Objectives and Methods of Pressure Groups
Nature of pressure group activity is greatly dependent upon the scope and extent of group aims and objectives.
Those groups whose aims are local and limited in scale may be able to achieve their goals without ever needing to lobby at Westminster. Broader-based environmental groups e.g. Greenpeace, Friends of the Earth will, in contrast, need to work at local, national and supranational level in order to achieve their core aims.
- Letter writing campaigns and petitions - show level of support from public
e.g. Amnesty International
e.g. LIFE (anti-abortion) - petition of more than 2 million names in mid 1980s and employed postcard campaigns in 1989 and 1990 in opposition to the bill which ultimately became the HEFA (1990)
Objectives and Methods of Pressure Groups (2)
May write to a government minister
In modern era - become more common to employ lobbying firms that will, for a fee, direct professional lobbyists to use their contacts on behalf of the pressure group in question
e.g. Snowdorp Campaign to control guns after Dunblane Massacre
e.g. Confederation of British Industry (deliver results for businesses by lobbying)
3. Influencing the Legislative process directly
Core insider groups e.g. NUF
Ability to influence formation of policy at an early stage through consultation with Ministers, civil servants and government -appointed bodies working on legislative proposals.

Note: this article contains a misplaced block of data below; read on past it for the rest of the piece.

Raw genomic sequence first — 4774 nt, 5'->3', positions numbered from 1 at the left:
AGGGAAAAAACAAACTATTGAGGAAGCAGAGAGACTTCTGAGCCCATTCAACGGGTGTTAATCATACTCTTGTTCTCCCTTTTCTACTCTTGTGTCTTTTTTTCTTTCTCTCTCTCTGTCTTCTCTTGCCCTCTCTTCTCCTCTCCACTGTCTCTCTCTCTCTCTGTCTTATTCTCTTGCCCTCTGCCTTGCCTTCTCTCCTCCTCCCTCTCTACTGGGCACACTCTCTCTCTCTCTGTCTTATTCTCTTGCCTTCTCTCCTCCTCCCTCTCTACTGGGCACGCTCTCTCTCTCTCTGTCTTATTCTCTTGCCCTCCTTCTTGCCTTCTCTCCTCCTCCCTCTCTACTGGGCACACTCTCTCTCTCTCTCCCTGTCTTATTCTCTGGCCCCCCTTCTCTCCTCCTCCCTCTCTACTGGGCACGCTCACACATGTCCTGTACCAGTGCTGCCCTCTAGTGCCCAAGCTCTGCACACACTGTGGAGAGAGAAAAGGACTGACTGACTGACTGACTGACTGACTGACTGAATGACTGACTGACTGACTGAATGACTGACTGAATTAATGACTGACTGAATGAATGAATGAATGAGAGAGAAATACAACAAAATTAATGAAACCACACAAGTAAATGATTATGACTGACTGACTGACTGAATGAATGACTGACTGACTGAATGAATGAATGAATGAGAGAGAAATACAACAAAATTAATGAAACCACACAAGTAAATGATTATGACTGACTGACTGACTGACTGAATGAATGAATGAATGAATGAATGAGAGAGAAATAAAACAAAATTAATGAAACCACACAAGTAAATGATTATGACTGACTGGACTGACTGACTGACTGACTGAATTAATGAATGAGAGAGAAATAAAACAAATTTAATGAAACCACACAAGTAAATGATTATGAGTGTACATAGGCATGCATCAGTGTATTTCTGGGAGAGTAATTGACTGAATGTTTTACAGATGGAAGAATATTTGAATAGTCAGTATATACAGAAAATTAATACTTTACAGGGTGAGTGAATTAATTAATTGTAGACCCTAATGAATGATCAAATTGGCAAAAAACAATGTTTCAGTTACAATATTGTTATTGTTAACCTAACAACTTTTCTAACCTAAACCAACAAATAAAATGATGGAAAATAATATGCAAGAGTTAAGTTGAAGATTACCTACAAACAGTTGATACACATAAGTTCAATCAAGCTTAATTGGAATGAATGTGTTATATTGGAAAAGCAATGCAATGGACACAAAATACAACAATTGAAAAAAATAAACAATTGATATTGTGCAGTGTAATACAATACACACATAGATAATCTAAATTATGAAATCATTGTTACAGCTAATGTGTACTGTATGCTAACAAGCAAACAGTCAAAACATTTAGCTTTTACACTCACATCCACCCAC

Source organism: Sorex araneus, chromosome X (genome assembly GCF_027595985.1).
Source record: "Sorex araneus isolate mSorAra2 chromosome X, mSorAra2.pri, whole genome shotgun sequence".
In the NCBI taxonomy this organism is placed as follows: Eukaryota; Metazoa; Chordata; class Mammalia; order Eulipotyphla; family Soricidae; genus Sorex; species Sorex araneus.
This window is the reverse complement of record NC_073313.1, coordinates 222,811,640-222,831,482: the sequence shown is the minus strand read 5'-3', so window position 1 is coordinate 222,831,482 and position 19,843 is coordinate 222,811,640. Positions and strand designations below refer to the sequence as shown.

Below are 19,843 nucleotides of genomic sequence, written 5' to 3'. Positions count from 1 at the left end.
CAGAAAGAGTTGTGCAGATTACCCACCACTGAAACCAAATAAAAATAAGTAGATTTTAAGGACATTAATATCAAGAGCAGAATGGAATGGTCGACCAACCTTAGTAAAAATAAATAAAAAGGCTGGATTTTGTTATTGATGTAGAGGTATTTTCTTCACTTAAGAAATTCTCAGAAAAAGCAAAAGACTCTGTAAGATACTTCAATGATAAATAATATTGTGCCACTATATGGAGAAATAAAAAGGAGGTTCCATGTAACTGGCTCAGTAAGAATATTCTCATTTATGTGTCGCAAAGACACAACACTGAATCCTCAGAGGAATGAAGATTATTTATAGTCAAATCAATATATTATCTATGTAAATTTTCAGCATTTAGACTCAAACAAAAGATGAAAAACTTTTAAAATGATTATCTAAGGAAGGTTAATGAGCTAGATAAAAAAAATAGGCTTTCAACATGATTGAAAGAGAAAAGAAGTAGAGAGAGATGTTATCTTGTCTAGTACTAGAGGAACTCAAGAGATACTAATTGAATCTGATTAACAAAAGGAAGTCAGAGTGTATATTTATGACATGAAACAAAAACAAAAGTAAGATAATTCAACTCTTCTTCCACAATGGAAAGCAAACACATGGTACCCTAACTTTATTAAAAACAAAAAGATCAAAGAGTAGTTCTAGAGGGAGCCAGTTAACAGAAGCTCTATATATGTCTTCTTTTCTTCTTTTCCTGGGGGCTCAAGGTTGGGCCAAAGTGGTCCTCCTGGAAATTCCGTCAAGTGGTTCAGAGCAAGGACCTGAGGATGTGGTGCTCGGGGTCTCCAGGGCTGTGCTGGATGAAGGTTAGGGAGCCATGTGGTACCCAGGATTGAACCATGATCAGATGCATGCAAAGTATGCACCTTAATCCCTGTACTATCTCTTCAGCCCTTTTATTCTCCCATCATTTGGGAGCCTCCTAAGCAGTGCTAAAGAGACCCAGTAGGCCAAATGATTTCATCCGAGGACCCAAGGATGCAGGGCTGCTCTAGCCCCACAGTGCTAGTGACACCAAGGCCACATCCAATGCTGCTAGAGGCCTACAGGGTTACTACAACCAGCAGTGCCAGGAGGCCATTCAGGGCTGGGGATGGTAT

May sit on advisory and politcal committess e.g. British Medical Association
Objectives and Methods of Pressure Groups (3)
4. Embarking on legal action
Litigation can be an effective, if expensive pressure group tactic
Can work on 4 levels:
- Court finds government has acted beyond its authority (ultra vires)
- Where rules appear to violate EU law
- Act of Parliament or act of a public official is deemed incompatible with Human Rights Act 1998
- Litigation raises public awareness of a particular issue irrespective of outcome of case e.g. Pro-Life Alliance's challenges over the ap
- plication of the HFEA 1990
5. Working through a political party
Easiest when party is in opposition
e.g. Anti-fox hunting groups and those in favour of wholesale constitutional reform established links with Labour between 1979 and 1997
Difficult when party is in government - far greater demands on time and policy making process is necessarily more 'top-down'
Objectives and Methods of Pressure Groups (4)
6. Direct Action (Publicity Stunts)
Includes those forms of political protests that move beyond traditional group methods
Often involving civil disobedience or illegality
Attracts media attention, raises public awareness and forces politicians to sit up and listen
e.g. Peace protesters blocking Faslane nuclear base
e.g. Greenpeace - Obstructing whale ships
e.g. Fathers For Justice
Might appear impressive, rarely affect course of government policy e.g. Nationwide fuel protests in 2000 - government chose to speak to Road Haulier's Association rather than those blockading refineries and bringing motorways to a standstill
7. Organising Campaigns
Leaflets, websites, public meetings
e.g. Justice for Ghurkas
Define Civil Disobedience
Act of refusing certain orders given by the state, without resorting to physical violence.
E.g. Campaign against the poll tax saw widespread civil disobedience
1000s refused to register for the tax
others refused to pay and then failed to attend court when issued with a summons
Many Anti-poll Tax Unions used non-violent protests
Scale of disobedience made it impossible for courts to process all the cases arising.